Arizona athletic director Greg Byrne said Tuesday he talked to a lot of people about the Wildcats' coaching vacancy, and the name that came up the most -- and, presumably, the best -- was Rich Rodriguez.
Byrne highlighted three people he chatted with during a news conference introducing Rodriguez: former Florida coach Urban Meyer, current Arizona basketball coach Sean Miller and Charlie Ragle, a high school coach in Scottsdale, Ariz.
Ragle, coach at state power Chaparral High, had two players sign at Michigan, offensive lineman Taylor Lewan and defensive end Craig Roh, when Rodriguez was the Wolverines' coach. Ragle later asked if he and his staff could come up and visit and see how the Wolverines did things.
"He said, 'I've never dealt with a major college coach that had devoted so much time and interest in our program,'" Byrne said of the conversation. "Coach Ragle told me that he'd never been more impressed in dealing with a coaching staff."
Byrne then talked to Meyer.
"He said, 'Greg, if you hire Rich Rodriguez, you're getting one of the five greatest minds in college football,'" Byrne said.
Then he talked to Miller on a flight to New York, where he would meet with Rodriguez for a second time.
"He said, 'Greg, I'd think about a couple of things. Who is the most hungry guy out there? And the second thing is who do the coaches in the Pac-12 not want to have show up in Tucson, Ariz.?'" Byrne said. "He said, 'My opinion is it's Rich Rodriguez.'"
Byrne also will get Rodriguez at a discount.
Rodriguez, 48, signed a six-year, $15 million contract with Michigan in 2007, an average of $2.5 million a year. His Arizona contract will pay him an average of $1.91 million over five years. He will make $1.45 million in his first year, $1.5 million in his second, $1.6 million his third, $1.7 million his fourth and $1.8 million his fifth. He also will receive $300,000 annually from Nike and IMG.
Rodriguez surely endeared himself to Arizona fans when he took to the podium and immediately started talking about Rose Bowls and national championships.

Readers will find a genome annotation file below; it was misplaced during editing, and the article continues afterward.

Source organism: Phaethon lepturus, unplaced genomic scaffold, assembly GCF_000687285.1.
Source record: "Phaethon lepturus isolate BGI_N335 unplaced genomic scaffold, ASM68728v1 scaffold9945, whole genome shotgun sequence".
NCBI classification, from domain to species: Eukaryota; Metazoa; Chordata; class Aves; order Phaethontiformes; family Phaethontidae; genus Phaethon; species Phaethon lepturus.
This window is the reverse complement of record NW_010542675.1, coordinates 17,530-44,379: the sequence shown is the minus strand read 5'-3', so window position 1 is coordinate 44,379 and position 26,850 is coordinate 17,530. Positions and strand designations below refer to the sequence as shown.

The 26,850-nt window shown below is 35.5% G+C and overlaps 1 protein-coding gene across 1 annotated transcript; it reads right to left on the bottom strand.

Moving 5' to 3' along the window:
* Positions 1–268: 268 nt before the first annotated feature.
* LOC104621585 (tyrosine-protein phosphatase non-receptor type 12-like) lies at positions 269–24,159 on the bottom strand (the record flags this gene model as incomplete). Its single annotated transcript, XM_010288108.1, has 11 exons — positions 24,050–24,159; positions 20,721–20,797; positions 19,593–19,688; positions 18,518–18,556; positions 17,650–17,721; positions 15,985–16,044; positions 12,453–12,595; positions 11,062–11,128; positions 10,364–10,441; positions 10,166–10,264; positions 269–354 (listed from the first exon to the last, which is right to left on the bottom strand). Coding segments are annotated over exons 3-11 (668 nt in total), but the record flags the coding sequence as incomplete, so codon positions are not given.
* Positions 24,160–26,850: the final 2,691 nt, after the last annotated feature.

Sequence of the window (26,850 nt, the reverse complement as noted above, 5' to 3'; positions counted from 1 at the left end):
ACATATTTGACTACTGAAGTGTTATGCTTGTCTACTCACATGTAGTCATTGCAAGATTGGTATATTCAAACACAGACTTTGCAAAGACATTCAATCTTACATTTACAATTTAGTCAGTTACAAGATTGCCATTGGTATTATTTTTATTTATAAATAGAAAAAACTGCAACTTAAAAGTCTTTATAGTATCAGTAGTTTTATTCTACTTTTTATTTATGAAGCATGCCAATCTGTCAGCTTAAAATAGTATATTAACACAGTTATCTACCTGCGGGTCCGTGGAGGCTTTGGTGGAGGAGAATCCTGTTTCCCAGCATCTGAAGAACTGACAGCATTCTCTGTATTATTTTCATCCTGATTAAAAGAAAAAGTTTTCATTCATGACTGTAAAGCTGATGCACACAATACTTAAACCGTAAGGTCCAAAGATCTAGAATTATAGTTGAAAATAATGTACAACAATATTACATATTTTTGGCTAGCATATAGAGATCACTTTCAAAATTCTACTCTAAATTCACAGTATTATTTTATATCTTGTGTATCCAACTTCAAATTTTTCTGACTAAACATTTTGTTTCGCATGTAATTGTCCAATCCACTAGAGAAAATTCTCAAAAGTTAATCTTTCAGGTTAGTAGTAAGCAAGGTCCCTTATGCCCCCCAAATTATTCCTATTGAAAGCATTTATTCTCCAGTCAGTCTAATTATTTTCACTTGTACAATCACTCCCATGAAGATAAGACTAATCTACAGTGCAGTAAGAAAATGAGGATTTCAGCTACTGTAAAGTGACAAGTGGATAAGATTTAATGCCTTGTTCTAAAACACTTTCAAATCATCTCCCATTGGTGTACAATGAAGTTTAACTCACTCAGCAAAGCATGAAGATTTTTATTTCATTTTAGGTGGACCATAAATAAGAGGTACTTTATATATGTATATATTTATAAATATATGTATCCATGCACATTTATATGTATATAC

"Why not us?" he said. "Why can't we win it all?"
He also tried to allay fears that this was a stepping stone to getting back to a big-money program to prove his critics wrong.
"This is my final coaching stop," he said. "I hope to be able to do this another 12 or 15 years."
How much did he want Wildcats fans to embrace him? Apparently a lot.
Said Rodriguez, "I will not just coach Arizona football. I will live it."
That might sound like the hyperbole of a man desperate to ingratiate himself. And Rodriguez did sound like that at times. But he also knows he's no longer the hot coaching prospect he once was. There are questions about him. He's the rising star who fell.
He admitted that he has reverted back to his attitude from West Virginia, where he had his major success. He's got the chip back on his shoulder.
"I've got something to prove," he said.
Other notable points from Rodriguez.
He said that Byrne asked him a lot of questions about the NCAA issues he had at Michigan. "There were issues," he said. "The issues were fixed, cleaned up. And I assure you -- I assured him -- that there would never be one again in the future."
He said he'd hire some staff members quickly -- over the next two weeks -- but he wanted the entire staff filled out before Christmas. He said he wanted a mix of guys he's coached with and guys who know the West Coast.
He said he would consider coaches on the present staff, but he also said he's not too worried about coaches who lack Pac-12 experience: "The best coaches can recruit anywhere."
Rodriguez said he first met with Byrne in Michigan "a couple of weeks ago" and met with him two subsequent times, in New York -- the Wildcats were playing basketball there on Nov. 17 and 18 -- and El Paso, Texas, where Rodriguez was calling the UTEP-Tulsa game on Nov. 19.
As for Michigan, Rodriguez was asked what he'd learned from the experience. He didn't really answer: "It's frustrating to watch them because they are doing so well. Those are all of my guys. But I'm proud of them because they are doing so well."
He tipped his cap to former coach Mike Stoops: "Mike Stoops did some great things here. There are some good players here ... Mike Stoops is a good football coach."
He tipped his cap to interim coach Tim Kish: "I think what he's done in a difficult situation has been absolutely remarkable."
He said he spent last spring hanging out with friend and California coach Jeff Tedford: "He might be regretting that now."
Expect the Arizona offense to look a lot like Oregon's offense: "We do like to play fast. I think the huddle is the biggest waste of time in football."
He hit lots of talking points: the rivalry with Arizona State, the 'Zona Zoo, the Tucson community, how former players are welcome around the program and how much he and his family looked forward to warm weather.
And when he concluded, he said, "Bear down."